For the University of Houston, the path to becoming a recognized Tier One university started years ago — and it hasn't ended with a top tier placement from the Carnegie Foundation for the Advancement of Teaching.
"It's incredible, we worked on that for over a decade and frankly were just pleased beyond words," said Welcome Wilson Sr., chairman of UH's "Drive to Tier One" initiative. "But it's more of a journey than a destination. Being designated by Carnegie is a huge achievement but there is still work to do."
Wilson says that the main goal is getting Tier One status recognition from the state of Texas, a goal that he predicts UH could reach by the start of the 2011-2012 school year.
The Texas legislature passed legislation in 2009 to authorize a transfer of dormant higher education funds of $500 million to benefit seven emerging Tier One universities in Texas. To qualify the schools must meet five of seven criteria determined by the legislature, including an endowment greater than $400 million, annual restricted research expenditures of more than $45 million, awarding over 200 doctoral degrees for at least two years, and membership in the Association of Research Libraries or housing a chapter of Phi Beta Kappa, and specific goals of achievement for freshman, faculty and graduate students as determined by the Texas Higher Education Coordinating Board during the current legislative session.
Of the seven eligible "emerging tier one" universities (UH, Texas Tech, UT-Dallas, UT-Arlington, UT-El Paso, University of North Texas and UT-San Antonio), UH has already surpassed the standards for endowment, research expenditures, doctoral degrees and membership in the ARL.
"It's like we have won the Kentucky Derby and are going for the Triple Crown," says Wilson.
"I was so, so excited," says UH Board of Regents chair Carol Robertson Ray of the Carnegie report. "We were surprised it happened so quickly, quicker than we hoped originally. It shows so much progress, I think it's showing proof that we can do this and are on the right track. To have been placed along with other three top-tier-ranked schools in Texas, to be acknowledged to be at that level of research excellence is very gratifying," says Ray.
Both Wilson and Ray give major credit to UH president and chancellor Renu Khator for implementing the changes to get the University of Houston to this place.
"Until she arrived I didn't clearly understand all the ramifications and what it took to get there," says Wilson. "She's a guiding light in moving towards Tier One. Our annual research expenditures have increased 34 percent in two years, graduation rates are up, members of the National Academy of Science on faculty increased 35 percent. We had a goal of seven years to get tier one designation and we made it in four."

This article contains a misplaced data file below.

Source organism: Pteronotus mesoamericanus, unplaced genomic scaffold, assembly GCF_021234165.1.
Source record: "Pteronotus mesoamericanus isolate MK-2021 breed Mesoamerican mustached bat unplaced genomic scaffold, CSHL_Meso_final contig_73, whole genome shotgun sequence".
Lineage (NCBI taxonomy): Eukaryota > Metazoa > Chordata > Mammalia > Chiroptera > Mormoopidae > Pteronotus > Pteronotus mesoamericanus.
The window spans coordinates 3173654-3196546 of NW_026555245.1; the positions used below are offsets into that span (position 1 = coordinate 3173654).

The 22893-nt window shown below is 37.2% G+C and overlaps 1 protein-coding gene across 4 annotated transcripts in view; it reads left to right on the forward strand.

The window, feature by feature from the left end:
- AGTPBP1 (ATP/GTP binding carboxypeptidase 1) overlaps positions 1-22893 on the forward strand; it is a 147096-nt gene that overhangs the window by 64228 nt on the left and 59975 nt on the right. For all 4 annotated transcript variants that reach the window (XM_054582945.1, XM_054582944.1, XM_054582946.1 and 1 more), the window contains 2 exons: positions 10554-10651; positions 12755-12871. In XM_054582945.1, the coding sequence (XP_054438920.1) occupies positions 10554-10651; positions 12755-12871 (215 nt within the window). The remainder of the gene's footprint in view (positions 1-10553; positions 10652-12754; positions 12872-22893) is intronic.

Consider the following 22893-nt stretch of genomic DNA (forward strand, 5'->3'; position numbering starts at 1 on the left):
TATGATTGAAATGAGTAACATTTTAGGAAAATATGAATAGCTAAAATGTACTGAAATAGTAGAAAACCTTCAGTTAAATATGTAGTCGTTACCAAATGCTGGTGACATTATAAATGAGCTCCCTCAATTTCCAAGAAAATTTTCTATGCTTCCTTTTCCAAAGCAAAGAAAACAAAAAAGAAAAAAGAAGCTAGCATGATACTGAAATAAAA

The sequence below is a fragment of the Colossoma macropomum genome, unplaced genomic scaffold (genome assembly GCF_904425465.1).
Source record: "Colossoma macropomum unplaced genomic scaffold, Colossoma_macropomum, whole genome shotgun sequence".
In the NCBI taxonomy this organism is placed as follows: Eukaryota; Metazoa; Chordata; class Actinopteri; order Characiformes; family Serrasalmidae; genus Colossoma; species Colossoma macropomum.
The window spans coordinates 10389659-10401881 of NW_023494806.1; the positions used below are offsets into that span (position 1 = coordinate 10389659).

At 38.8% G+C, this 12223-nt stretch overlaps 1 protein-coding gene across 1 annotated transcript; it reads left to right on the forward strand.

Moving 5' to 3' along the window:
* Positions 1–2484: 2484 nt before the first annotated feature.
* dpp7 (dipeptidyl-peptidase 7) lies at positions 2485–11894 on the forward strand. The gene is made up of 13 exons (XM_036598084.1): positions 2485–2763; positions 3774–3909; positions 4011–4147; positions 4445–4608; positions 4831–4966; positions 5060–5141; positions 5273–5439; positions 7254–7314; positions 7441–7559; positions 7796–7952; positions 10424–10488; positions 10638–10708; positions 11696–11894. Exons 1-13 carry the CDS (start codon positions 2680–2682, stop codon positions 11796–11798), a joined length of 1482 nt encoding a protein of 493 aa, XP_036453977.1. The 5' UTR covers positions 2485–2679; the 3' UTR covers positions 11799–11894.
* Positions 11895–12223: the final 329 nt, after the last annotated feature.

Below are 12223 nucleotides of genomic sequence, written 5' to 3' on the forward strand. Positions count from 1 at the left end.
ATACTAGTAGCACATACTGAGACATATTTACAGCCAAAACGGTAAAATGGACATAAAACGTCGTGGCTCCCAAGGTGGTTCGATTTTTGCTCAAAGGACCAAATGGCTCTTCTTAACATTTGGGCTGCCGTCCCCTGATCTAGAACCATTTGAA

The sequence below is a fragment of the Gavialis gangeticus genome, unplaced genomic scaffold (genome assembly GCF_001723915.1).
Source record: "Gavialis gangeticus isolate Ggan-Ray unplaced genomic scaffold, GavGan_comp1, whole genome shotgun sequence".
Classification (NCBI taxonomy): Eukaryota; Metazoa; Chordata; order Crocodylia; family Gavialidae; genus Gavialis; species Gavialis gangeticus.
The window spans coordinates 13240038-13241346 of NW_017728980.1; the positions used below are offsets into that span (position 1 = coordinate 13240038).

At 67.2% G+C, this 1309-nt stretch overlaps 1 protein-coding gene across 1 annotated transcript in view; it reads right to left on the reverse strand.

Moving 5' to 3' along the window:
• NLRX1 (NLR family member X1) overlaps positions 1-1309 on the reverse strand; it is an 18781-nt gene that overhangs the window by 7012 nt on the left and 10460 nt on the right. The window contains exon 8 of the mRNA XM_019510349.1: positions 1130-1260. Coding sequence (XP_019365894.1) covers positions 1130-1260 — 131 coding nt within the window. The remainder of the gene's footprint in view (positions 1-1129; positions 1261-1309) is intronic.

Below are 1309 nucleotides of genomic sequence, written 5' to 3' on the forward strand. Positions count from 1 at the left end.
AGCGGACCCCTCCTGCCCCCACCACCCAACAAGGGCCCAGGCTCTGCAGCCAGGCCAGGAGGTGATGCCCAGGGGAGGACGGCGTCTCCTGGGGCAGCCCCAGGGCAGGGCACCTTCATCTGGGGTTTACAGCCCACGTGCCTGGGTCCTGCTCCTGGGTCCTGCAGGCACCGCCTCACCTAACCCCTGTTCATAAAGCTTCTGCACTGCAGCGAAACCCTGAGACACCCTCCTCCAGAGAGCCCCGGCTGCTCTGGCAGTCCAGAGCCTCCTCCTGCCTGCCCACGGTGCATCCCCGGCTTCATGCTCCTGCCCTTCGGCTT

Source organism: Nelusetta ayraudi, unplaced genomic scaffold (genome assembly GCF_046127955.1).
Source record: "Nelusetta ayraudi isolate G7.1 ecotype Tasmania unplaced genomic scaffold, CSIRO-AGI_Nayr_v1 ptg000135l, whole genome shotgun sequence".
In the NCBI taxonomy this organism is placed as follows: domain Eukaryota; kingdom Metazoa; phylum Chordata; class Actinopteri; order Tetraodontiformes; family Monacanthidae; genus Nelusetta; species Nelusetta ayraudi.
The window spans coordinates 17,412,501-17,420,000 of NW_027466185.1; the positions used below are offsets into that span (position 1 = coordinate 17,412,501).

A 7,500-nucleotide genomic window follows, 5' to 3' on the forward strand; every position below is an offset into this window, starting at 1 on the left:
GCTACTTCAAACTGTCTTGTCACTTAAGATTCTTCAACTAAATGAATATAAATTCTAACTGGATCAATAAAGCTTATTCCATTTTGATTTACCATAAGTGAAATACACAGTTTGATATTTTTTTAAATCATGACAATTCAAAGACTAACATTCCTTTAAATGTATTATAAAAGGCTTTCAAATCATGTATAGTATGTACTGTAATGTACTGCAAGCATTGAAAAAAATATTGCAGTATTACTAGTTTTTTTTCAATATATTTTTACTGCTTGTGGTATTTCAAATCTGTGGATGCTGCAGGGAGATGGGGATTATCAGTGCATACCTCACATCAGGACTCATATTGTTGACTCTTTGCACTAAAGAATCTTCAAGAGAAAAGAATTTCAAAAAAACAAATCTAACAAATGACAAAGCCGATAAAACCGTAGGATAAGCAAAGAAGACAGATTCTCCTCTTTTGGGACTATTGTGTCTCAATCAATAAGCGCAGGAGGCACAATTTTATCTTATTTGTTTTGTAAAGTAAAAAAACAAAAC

"[Chancellor] Renu [Khator] came to Houston and said, 'You guys aren't taking yourselves seriously enough,'" says Ray. "We had a lot of elements there, we had to put them together in a way that made them fit. She, coming in from outside, was able to see things that we were ignoring about ourselves. Her presence as an internationally known leader helped attract attention and incredible researchers, who looked a little deeper and saw that they could achieve their own goals here."
University of Houston officials also stressed how beneficial the Tier One status can be to the community.
"It means so much for the city of Houston because the research dollars roll through the community," says Wilson. "At [the Massachusetts Institute of Technology] for example, more than 4,000 companies have been created as a result of university research, employing 1.1 million people in the area and bringing in $232 billion in sales."
Though the Carnegie Foundation ranking has caused as stir of excitement, there are still obstacles before UH can receive state funds as an emerging Tier One program.
"One area we need to move up more in the statistics is student success — graduation rates, being able to help students pick the right majors and achieve their educational goals within a six year period. Those are efforts in which we are beginning to see results," says Ray.
Of course much also depends on decisions made by the state legislators when it comes to public university budgets, with the state facing a $24 billion budget shortfall.
"Our designation by the state of Texas is one of biggest priorities, says Ray. "Support of higher education in Texas is important. We understand the need to have a balanced budget, but we need to support the goals and efforts of students. To be able to access funding will allow us to attract more of the best and the brightest, and the economy will benefit because of the work happening here."